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US Demands Standards for Automatic Braking in Heavy Trucks
Jun 14, 2021

Since 2015, the National Transportation Safety Board (NTSB) has recommended that vehicles come standard with automatic emergency braking or collision warnings. This board investigates clashes and makes recommendations to prevent them from happening.

Although safety systems are now becoming more common in passenger cars, there is no federal requirement to supply semis with collision warnings or automatic emergency braking.

The NTSB recommendations gained real traction when the National Highway Traffic Safety Administration (NHTSA) mediated contracts with 20 automakers in 2016; these automakers account for 99% of new passenger car sales in the United States. These contracts voluntarily created automatic emergency braking standards for all models, standard by the end of 2022 production.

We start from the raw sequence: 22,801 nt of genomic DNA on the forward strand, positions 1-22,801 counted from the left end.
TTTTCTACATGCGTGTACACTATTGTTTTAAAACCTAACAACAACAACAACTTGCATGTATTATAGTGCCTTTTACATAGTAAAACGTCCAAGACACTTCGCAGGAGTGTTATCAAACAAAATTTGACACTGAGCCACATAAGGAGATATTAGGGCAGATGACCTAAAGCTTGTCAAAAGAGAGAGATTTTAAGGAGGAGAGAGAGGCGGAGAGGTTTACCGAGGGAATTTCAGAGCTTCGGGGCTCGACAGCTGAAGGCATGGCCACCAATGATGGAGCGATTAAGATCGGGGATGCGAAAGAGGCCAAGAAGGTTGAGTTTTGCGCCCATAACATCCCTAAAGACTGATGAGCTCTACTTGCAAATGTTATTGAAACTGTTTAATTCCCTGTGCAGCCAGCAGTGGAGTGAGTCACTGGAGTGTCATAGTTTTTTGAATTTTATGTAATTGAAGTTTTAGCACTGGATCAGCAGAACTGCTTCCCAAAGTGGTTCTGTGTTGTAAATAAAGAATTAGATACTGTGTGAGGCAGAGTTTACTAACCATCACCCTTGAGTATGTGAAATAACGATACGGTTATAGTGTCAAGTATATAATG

This did not apply to large rigs. A group representing independent heavy-duty truck drivers claims that the technology is not ready for heavy-duty vehicles and can operate unexpectedly for no reason.

“Our members also reported that it was difficult to operate the vehicle in bad weather when the system was operating, which raised safety concerns,” said the Owner-Operator Independent Driver Association in a statement.

The Insurance Institute for Highway Safety found in last year’s survey that automatic emergency braking and forward collision warnings could prevent more than 40% of rear-end crashes.

“I don’t understand the delay,” said Cathy Chase, President of Advocates for Highway and Auto Safety (another group that called for regulation from NHTSA.) She feels authorities were moving too slowly by not releasing the regulation until next year.“It may sound impatient, but when people die on the road, 5,000 people die on the road each year.

"We are proving a solution and want quicker action," Chase said.

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